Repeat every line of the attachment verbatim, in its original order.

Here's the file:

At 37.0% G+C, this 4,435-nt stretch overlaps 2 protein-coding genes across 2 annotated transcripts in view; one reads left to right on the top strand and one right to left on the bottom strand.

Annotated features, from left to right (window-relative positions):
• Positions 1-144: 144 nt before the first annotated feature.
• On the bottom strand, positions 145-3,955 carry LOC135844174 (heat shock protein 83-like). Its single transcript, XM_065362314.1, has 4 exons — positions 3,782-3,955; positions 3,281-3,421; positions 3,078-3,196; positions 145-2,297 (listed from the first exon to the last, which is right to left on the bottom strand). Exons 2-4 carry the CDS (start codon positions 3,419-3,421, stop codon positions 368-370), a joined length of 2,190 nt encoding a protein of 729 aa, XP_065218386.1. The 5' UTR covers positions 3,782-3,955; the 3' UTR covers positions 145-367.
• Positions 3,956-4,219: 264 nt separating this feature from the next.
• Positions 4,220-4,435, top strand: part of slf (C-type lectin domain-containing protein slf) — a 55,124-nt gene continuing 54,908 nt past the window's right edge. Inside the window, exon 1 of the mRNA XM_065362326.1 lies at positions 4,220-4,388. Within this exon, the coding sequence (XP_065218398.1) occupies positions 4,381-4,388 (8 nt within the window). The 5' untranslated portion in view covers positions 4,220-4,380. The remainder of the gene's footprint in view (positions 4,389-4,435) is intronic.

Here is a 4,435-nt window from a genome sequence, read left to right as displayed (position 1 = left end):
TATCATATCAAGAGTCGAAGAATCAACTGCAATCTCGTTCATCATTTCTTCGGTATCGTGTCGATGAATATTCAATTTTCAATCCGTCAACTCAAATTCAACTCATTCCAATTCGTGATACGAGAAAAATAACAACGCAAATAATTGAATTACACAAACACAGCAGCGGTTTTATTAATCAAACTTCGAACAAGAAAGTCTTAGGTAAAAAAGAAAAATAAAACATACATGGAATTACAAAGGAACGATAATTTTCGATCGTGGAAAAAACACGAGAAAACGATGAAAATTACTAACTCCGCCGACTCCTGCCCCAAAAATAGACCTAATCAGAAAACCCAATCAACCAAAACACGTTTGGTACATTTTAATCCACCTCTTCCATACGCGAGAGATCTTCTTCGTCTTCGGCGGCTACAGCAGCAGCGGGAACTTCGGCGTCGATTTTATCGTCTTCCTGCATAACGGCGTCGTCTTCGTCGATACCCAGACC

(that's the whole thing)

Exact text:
At 37.0% G+C, this 4,435-nt stretch overlaps 2 protein-coding genes across 2 annotated transcripts in view; one reads left to right on the top strand and one right to left on the bottom strand.

Annotated features, from left to right (window-relative positions):
• Positions 1-144: 144 nt before the first annotated feature.
• On the bottom strand, positions 145-3,955 carry LOC135844174 (heat shock protein 83-like). Its single transcript, XM_065362314.1, has 4 exons — positions 3,782-3,955; positions 3,281-3,421; positions 3,078-3,196; positions 145-2,297 (listed from the first exon to the last, which is right to left on the bottom strand). Exons 2-4 carry the CDS (start codon positions 3,419-3,421, stop codon positions 368-370), a joined length of 2,190 nt encoding a protein of 729 aa, XP_065218386.1. The 5' UTR covers positions 3,782-3,955; the 3' UTR covers positions 145-367.
• Positions 3,956-4,219: 264 nt separating this feature from the next.
• Positions 4,220-4,435, top strand: part of slf (C-type lectin domain-containing protein slf) — a 55,124-nt gene continuing 54,908 nt past the window's right edge. Inside the window, exon 1 of the mRNA XM_065362326.1 lies at positions 4,220-4,388. Within this exon, the coding sequence (XP_065218398.1) occupies positions 4,381-4,388 (8 nt within the window). The 5' untranslated portion in view covers positions 4,220-4,380. The remainder of the gene's footprint in view (positions 4,389-4,435) is intronic.

Here is a 4,435-nt window from a genome sequence, read left to right as displayed (position 1 = left end):
TATCATATCAAGAGTCGAAGAATCAACTGCAATCTCGTTCATCATTTCTTCGGTATCGTGTCGATGAATATTCAATTTTCAATCCGTCAACTCAAATTCAACTCATTCCAATTCGTGATACGAGAAAAATAACAACGCAAATAATTGAATTACACAAACACAGCAGCGGTTTTATTAATCAAACTTCGAACAAGAAAGTCTTAGGTAAAAAAGAAAAATAAAACATACATGGAATTACAAAGGAACGATAATTTTCGATCGTGGAAAAAACACGAGAAAACGATGAAAATTACTAACTCCGCCGACTCCTGCCCCAAAAATAGACCTAATCAGAAAACCCAATCAACCAAAACACGTTTGGTACATTTTAATCCACCTCTTCCATACGCGAGAGATCTTCTTCGTCTTCGGCGGCTACAGCAGCAGCGGGAACTTCGGCGTCGATTTTATCGTCTTCCTGCATAACGGCGTCGTCTTCGTCGATACCCAGACC